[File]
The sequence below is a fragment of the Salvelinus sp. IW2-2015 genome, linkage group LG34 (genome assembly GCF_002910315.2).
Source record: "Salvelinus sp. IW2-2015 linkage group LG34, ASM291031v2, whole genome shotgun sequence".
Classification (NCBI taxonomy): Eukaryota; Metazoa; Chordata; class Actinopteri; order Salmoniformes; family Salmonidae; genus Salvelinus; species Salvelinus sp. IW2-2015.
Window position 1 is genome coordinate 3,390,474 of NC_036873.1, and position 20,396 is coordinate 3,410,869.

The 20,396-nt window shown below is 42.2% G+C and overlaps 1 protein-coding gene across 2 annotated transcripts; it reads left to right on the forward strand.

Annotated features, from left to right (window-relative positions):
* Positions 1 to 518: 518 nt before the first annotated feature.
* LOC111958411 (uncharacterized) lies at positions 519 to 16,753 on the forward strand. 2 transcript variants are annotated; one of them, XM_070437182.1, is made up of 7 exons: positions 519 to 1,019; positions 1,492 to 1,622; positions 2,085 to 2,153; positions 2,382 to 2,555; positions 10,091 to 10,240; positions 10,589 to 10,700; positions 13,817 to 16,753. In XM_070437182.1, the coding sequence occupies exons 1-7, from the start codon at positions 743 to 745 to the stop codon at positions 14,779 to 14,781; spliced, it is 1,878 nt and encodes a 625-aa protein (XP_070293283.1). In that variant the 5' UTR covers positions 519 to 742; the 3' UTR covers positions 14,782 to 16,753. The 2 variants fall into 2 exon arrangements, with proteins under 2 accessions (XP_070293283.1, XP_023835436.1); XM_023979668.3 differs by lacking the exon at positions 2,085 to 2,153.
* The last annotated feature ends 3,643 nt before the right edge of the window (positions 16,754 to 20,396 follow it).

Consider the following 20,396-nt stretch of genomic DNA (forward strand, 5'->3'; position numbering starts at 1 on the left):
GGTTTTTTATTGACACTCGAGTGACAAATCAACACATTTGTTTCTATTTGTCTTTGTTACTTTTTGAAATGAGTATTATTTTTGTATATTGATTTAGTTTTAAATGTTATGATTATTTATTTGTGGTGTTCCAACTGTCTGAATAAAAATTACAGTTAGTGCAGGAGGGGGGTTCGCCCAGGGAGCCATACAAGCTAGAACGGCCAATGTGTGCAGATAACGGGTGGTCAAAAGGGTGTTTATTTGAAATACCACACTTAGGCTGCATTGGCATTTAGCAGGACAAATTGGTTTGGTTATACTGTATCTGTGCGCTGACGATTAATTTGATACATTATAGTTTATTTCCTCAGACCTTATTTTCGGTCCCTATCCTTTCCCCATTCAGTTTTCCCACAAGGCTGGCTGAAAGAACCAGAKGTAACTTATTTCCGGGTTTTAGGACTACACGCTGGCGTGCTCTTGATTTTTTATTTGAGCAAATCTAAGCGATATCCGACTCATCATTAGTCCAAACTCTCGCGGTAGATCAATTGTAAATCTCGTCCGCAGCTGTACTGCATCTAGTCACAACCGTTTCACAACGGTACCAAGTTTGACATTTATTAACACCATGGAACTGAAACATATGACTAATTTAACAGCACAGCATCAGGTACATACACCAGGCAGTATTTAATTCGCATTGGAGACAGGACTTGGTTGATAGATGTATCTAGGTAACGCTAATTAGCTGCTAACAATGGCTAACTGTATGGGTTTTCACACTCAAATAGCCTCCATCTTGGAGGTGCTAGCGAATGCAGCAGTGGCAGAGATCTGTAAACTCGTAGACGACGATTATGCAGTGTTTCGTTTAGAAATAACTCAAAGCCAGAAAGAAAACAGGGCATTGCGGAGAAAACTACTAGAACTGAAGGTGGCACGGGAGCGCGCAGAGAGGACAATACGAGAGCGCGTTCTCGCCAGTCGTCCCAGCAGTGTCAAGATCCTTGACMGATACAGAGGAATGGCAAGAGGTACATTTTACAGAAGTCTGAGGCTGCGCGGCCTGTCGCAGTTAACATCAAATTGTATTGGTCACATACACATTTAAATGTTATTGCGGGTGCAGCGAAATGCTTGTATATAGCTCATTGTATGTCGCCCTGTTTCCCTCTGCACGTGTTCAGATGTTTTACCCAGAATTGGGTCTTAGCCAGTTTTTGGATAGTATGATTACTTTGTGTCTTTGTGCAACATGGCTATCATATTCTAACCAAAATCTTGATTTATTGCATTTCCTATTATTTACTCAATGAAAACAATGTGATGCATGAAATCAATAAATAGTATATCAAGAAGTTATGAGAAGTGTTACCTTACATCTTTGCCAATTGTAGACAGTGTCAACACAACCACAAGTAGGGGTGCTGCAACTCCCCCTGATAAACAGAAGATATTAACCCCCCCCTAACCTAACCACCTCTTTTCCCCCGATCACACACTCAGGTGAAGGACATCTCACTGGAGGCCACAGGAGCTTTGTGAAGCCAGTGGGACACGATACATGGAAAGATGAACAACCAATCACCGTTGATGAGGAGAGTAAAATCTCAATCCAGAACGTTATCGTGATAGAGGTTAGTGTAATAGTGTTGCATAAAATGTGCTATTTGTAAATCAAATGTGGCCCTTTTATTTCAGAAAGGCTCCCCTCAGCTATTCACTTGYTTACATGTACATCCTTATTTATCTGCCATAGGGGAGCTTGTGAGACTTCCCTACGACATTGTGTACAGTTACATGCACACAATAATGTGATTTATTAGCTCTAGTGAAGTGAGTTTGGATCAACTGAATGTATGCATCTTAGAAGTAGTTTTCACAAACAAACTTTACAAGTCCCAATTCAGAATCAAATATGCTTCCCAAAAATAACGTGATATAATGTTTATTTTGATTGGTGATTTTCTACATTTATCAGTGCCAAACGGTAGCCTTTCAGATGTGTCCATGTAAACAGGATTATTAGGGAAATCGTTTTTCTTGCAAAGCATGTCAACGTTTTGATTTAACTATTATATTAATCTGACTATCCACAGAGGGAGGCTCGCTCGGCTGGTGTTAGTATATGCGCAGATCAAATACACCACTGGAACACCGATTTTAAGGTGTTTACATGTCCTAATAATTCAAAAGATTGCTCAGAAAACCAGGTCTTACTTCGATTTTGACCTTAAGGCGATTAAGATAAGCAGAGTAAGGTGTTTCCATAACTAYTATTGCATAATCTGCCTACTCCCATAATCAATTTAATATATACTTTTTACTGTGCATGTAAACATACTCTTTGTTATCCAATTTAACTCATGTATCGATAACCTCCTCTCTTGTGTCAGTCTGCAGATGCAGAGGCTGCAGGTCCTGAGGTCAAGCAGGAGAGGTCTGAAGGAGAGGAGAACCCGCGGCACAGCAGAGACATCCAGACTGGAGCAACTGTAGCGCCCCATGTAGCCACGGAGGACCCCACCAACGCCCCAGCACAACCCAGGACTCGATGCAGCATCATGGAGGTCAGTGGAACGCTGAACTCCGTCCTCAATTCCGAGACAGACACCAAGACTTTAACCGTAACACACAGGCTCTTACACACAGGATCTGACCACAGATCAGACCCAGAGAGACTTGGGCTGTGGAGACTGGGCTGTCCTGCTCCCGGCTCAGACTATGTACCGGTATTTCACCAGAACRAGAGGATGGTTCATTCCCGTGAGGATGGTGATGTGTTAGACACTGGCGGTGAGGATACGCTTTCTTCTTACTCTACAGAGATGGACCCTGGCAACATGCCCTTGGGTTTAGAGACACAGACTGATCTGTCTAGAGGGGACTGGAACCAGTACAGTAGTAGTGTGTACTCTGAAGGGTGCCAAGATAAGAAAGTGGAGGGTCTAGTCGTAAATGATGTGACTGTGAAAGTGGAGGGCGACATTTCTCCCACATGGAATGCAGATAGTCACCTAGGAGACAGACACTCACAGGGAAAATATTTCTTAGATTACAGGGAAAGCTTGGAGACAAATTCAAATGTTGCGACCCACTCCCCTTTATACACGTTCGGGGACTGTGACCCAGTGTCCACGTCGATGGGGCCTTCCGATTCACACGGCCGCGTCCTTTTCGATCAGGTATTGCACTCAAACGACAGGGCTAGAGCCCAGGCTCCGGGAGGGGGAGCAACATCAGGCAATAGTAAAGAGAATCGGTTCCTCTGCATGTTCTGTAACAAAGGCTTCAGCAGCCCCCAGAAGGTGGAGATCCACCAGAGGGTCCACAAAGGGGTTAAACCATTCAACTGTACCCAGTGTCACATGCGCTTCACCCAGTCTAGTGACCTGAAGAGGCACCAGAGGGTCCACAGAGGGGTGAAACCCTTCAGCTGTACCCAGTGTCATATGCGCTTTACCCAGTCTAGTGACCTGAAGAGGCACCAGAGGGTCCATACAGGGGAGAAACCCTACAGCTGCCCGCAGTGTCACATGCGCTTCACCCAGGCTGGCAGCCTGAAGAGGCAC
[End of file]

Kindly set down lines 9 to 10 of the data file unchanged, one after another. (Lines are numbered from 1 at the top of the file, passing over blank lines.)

* The last annotated feature ends 3,643 nt before the right edge of the window (positions 16,754 to 20,396 follow it).

Consider the following 20,396-nt stretch of genomic DNA (forward strand, 5'->3'; position numbering starts at 1 on the left):